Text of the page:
By MICHAEL FRANCA
The NFL season began with a match-up between last season’s Super Bowl finalists – the Denver Broncos and Carolina Panthers.
The game was a close affair that came down to a last-second field goal attempt by the Panthers. After a strategic icing of the kicker by Broncos Coach Gary Kubiak, Graham Gano pulled his 50-yard attempt wide left.
This game provided more story lines than just the final score, however.
Following the defeat, reporters asked reigning MVP Cam Newton about concussion testing he seemed to be receiving on the sideline.
“I don’t remember,” he said, “Too much going through my head right now.”
While it may be possible Newton was just too busy to recall the kind of questions he was asked, many news media outlets appear to be questioning it. The concern is that his foggy memory is a result of the repeated blows to the head he took during the game.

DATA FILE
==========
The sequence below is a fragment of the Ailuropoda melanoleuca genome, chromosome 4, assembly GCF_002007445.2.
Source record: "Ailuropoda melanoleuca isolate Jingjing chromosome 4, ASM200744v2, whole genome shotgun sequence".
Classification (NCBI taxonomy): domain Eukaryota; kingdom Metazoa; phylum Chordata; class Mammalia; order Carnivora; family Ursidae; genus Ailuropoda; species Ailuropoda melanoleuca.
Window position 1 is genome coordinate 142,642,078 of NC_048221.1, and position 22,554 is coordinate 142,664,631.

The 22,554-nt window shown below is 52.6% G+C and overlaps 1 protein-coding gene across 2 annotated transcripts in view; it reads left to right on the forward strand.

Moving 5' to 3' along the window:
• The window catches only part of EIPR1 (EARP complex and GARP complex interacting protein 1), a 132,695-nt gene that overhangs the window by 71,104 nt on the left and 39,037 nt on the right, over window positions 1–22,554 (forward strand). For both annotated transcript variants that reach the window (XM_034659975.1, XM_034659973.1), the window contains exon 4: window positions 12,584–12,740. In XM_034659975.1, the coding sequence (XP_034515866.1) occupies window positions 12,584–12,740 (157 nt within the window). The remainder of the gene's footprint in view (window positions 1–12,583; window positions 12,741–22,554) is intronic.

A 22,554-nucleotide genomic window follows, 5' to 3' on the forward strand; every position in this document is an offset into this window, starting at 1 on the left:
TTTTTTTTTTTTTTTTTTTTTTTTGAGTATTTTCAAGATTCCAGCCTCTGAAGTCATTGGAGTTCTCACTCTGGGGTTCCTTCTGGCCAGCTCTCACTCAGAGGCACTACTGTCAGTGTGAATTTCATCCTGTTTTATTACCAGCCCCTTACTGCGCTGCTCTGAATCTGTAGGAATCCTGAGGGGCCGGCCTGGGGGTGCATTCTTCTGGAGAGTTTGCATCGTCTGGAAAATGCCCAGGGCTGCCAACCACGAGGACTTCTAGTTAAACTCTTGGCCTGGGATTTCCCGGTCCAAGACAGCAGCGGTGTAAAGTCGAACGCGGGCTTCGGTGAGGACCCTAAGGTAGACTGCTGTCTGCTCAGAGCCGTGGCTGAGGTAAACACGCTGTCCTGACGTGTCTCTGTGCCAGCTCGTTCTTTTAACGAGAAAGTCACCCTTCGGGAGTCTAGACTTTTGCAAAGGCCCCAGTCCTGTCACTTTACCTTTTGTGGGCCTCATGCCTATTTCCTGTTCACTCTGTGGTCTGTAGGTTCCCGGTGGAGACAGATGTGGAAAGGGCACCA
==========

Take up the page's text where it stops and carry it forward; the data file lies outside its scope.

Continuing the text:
Newton was knocked around throughout the affair and looked shaken-up on more than one occasion.
Traditionally, cases similar to this one would go unnoticed and unreported, but things are different this time.
While Newton’s stardom certainly played a part in the coverage, it was likely not the only factor. A growing public awareness of concussions and the effects of repeated head trauma in the NFL has led to a much-needed sensitivity on the topic.
What once was considered, “just a part of football,” is now being recognized for the major issue it truly is.
Thanks to some shoddy refereeing, most of the helmet-to-helmet hits were not penalized. This has opened the referees up to warranted public criticism.
If they can’t protect the NFL’s brightest star, who can they protect?